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Tone Heard In DC9/MD8n PA Announcements  
User currently offlineWesternDC6B From United States of America, joined Mar 2013, 129 posts, RR: 0
Posted (1 year 3 months 3 weeks 5 days 19 hours ago) and read 1932 times:
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When traveling on DC9s and, I think on MD8-whatevers, there is this quite loud tone, or howl heard during the announcements when on the ground. It sounds like "rrrr Ladies and gentlemen rrrr welcome aboard Delta Flight 89 rrrr" and so on. I am not able to discern the pitch, but it sounds higher than the 400cps* of the on-board AC power. First, what is it, and second, why has no one found a way to isolate this annoyance? In many cases it overpowers what the stew or the pilot is trying to say.

Any ideas?

* "cps", or, cycles per second, is Hertz if you are over 55 years of age.   


Be kind to animals - Take a grizzly to lunch today.
6 replies: All unread, jump to last
 
User currently offlineSkydrol From Canada, joined Oct 2003, 972 posts, RR: 10
Reply 1, posted (1 year 3 months 3 weeks 5 days 15 hours ago) and read 1874 times:

I would expect it is 3 Phase, 400 Hz. This does not sound like a 400 Hz tone, or 1,200 Hz; polyphase is different. If you have a tone generator program, and generate one tone at 400 Hz and two others with the phase shifted 120° and 240° from the first tone, you will get this unique sound which can be heard on commercial airplane audio systems with poor shielding or grounds.



LD4



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User currently offlineWesternDC6B From United States of America, joined Mar 2013, 129 posts, RR: 0
Reply 2, posted (1 year 3 months 3 weeks 5 days 5 hours ago) and read 1807 times:
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I more or less expected it was a shielding problem. But when it comes to engineering electronics, shielding is pretty much at "Electronics 101" level. I wonder why this obvious fault was left in place.


Be kind to animals - Take a grizzly to lunch today.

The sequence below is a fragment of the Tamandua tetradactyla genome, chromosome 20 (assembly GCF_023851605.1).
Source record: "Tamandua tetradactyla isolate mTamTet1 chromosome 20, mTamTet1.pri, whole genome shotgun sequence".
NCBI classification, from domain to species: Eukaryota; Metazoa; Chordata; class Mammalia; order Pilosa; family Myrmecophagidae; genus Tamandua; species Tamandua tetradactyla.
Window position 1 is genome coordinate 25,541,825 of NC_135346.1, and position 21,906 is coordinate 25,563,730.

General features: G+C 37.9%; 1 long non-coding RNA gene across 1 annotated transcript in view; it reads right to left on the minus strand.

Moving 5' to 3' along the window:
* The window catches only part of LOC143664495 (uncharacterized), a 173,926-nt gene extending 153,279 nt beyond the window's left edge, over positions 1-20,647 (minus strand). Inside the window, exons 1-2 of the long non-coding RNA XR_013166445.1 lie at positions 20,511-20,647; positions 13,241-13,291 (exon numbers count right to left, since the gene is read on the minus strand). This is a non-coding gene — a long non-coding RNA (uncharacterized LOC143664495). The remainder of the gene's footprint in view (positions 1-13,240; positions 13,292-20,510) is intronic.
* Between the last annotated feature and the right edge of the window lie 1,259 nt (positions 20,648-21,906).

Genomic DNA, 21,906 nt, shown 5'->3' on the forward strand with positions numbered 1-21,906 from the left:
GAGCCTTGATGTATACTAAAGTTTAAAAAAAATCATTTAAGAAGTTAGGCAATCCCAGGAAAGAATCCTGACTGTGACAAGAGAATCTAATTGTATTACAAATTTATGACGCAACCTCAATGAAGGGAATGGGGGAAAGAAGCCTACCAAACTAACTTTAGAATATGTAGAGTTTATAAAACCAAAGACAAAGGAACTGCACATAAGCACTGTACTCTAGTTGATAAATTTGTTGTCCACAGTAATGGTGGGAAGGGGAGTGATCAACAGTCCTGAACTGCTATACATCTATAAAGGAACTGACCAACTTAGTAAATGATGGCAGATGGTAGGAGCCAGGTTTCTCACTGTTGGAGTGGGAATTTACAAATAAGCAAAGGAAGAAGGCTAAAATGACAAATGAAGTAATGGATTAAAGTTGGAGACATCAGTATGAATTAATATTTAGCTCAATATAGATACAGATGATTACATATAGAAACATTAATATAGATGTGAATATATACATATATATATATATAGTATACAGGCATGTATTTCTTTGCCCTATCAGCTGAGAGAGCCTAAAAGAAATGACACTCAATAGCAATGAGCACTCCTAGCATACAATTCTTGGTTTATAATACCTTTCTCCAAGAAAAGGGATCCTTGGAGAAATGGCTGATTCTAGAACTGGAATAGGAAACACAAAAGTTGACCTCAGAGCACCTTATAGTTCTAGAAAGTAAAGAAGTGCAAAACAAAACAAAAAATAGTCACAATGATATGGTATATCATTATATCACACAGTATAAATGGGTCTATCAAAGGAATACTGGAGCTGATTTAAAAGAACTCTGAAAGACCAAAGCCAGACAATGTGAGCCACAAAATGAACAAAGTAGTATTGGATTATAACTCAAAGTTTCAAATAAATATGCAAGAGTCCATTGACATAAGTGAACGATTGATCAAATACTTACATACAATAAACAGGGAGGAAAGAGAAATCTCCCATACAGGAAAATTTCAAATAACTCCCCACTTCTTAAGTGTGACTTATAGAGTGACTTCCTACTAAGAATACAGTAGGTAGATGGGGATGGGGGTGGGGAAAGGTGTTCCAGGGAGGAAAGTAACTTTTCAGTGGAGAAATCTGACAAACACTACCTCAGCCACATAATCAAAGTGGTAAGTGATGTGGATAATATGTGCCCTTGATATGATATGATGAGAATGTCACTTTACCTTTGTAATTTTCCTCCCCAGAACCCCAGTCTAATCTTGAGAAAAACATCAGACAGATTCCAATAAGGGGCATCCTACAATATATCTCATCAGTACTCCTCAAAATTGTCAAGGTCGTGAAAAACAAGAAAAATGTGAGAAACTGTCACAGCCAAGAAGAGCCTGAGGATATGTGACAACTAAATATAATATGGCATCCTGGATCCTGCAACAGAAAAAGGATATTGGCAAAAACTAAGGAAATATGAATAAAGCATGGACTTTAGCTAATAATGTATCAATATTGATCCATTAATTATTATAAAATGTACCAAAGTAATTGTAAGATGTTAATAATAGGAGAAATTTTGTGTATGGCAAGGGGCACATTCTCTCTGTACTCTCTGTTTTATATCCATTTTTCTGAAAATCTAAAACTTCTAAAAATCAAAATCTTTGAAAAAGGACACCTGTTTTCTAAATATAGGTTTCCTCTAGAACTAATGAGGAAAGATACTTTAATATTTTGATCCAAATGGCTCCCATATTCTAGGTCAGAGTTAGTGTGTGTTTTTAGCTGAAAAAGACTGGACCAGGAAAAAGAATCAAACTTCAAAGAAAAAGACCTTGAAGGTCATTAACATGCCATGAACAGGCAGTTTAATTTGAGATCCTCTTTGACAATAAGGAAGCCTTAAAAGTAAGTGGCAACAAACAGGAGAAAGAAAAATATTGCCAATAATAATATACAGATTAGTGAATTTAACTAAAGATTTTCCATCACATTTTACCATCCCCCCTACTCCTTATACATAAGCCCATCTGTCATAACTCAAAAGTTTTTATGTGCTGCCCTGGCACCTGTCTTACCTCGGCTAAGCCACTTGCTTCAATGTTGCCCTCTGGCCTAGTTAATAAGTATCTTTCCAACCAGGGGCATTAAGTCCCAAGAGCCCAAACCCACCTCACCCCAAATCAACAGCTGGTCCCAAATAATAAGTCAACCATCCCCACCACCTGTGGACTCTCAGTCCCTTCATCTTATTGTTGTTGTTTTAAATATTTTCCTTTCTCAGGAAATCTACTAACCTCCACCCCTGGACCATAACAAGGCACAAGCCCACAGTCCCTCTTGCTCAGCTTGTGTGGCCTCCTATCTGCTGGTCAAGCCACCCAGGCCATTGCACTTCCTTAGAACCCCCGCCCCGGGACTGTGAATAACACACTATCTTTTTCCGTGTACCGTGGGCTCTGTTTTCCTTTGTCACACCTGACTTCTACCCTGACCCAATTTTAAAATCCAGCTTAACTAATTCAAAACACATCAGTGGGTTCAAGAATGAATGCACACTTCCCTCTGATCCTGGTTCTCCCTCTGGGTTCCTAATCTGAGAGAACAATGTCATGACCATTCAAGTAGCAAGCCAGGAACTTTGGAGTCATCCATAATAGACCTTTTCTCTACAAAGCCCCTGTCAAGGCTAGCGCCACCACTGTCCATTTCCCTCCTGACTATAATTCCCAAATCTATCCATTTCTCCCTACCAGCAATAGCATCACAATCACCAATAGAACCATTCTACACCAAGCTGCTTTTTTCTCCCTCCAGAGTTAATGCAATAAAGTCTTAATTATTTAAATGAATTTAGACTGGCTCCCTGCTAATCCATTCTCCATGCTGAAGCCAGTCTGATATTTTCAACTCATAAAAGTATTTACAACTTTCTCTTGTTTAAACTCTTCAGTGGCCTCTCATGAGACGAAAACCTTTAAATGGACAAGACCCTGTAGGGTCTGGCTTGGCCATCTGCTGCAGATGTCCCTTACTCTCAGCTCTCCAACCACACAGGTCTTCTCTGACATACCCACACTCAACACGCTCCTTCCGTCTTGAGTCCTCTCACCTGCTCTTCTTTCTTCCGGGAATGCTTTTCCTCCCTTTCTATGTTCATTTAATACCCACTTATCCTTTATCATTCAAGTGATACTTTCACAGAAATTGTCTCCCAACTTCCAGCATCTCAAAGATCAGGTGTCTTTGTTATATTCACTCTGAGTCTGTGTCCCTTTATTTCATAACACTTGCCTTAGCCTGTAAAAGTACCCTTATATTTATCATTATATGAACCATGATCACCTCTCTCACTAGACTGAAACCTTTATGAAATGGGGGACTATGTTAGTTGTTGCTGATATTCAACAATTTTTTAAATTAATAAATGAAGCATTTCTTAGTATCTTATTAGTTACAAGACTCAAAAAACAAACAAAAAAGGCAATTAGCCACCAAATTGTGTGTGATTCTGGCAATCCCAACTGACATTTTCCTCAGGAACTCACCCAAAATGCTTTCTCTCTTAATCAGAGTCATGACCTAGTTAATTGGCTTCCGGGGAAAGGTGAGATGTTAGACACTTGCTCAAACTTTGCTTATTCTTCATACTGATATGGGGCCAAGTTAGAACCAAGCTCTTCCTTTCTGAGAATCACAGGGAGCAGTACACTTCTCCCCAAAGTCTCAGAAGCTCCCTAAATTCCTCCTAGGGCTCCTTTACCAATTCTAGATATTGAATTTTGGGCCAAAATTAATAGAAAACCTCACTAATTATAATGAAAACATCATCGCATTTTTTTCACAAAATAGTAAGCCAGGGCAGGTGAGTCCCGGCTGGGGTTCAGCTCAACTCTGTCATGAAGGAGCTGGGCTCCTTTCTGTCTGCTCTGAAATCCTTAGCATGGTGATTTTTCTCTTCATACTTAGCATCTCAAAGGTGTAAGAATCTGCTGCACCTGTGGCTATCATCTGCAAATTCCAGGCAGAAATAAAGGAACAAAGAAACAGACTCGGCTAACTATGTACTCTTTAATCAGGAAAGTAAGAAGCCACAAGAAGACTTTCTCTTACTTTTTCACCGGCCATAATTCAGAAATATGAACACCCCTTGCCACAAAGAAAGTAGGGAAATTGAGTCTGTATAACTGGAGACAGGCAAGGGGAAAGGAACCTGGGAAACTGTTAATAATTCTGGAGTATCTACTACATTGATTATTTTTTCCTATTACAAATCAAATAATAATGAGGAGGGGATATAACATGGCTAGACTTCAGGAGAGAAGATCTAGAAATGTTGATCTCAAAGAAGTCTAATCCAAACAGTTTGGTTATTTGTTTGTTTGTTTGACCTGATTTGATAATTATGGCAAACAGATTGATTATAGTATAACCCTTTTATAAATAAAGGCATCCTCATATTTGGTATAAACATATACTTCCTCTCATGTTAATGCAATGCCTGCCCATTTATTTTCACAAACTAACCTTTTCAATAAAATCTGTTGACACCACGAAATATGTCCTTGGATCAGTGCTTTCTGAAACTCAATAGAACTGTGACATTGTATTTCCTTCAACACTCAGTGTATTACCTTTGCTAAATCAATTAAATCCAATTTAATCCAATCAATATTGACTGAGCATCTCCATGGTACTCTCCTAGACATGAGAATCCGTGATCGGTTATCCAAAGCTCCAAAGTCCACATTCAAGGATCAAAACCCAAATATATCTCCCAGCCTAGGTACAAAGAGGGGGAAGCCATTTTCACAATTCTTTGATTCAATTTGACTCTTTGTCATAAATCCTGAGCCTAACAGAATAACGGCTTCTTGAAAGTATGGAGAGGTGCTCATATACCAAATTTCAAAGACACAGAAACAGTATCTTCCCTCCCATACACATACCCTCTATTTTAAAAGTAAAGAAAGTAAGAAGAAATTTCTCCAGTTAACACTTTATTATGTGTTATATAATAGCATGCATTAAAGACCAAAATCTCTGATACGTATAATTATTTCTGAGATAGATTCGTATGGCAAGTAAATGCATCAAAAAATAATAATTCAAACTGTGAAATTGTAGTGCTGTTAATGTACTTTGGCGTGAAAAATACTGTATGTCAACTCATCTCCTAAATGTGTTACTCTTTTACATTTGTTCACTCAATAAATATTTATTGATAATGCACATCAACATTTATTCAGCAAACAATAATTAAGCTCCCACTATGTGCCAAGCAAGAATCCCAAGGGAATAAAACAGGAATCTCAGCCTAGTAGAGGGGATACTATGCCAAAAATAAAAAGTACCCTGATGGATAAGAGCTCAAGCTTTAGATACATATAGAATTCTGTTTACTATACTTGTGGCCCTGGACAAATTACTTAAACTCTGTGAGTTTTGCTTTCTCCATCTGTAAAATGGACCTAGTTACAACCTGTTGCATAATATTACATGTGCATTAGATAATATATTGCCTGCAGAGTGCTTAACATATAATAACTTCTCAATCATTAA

User currently offlineDashTrash From United States of America, joined Aug 2006, 1532 posts, RR: 2
Reply 3, posted (1 year 3 months 3 weeks 5 days 4 hours ago) and read 1788 times:

Rotary inverters (whatever a rotary inverter is vs a not-rotary inverter). I flew an old Sabreliner that made the same noise. It was constantly heard in the headsets as well, more pronounced when keying the mic. It can also be heard on the receiving end of radio transmissions.

User currently offlineFlyHossD From United States of America, joined Nov 2009, 895 posts, RR: 2
Reply 4, posted (1 year 3 months 3 weeks 5 days 4 hours ago) and read 1786 times:

Quoting DashTrash (Reply 3):
Rotary inverters (whatever a rotary inverter is vs a not-rotary inverter). I flew an old Sabreliner that made the same noise. It was constantly heard in the headsets as well, more pronounced when keying the mic. It can also be heard on the receiving end of radio transmissions.

At a former carrier, we had the same problem, the hum in the headsets was nearly intolerable and was often written up. After a couple of weeks of this, maintenance changed one of the inverters and the hum was gone. The change was significant and very welcome.

I've heard the noise the OP mentioned and I believe it's an inverter hum, too. Why not fix it? Well, has anyone written it up (made an entry into the logbook)? Second, is it broken? Or just annoying?



My statements do not represent my former employer or my current employer and are my opinions only.
User currently offlineWesternDC6B From United States of America, joined Mar 2013, 129 posts, RR: 0
Reply 5, posted (1 year 3 months 3 weeks 4 days 17 hours ago) and read 1695 times:
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Quoting FlyHossD (Reply 4):
Second, is it broken? Or just annoying?

Or, a third choice: reduction in safety. If a stew or pilot with a voice that is not "full" is making an announcement, this tone could drown out something critical in the case of, say, evacuating the cabin, or bracing for a bad landing or some such.



Be kind to animals - Take a grizzly to lunch today.
User currently offlineprebennorholm From Denmark, joined Mar 2000, 6461 posts, RR: 54
Reply 6, posted (1 year 3 months 3 weeks 3 days 16 hours ago) and read 1530 times:

This sound has puzzled me for forty years by now. On SK DC-9 and MD-80 planes.

I have seen people put their fingers into the ears during safety demonstration and other announcements in order to avoid this very annoying sound.

Add in language problems: SK announcements are in English, plus one Scandinavian language depending on the nationality of the cabin crew. I do understand Norwegian and Swedish just as well as most Englishmen will understand a Scotsman, but with that noise added in, and imperfect English, plus a foreign Scandinavian language, then I don't understand anything - even when it happens to me as a Dane on a domestic flight within Danish borders.

Well, it doesn't matter since I know every word they are telling me. Until the day when they want to tell me something important, which luckily never happened to me.

It was even worse back in the 70'es and 80'es when many FAs thought that they appeared more professionally when they talked like Chuck Yeager, the greatest hero of all aviators, whom nobody understood outside some remote valley in West Virginia.



Always keep your number of landings equal to your number of take-offs, Preben Norholm
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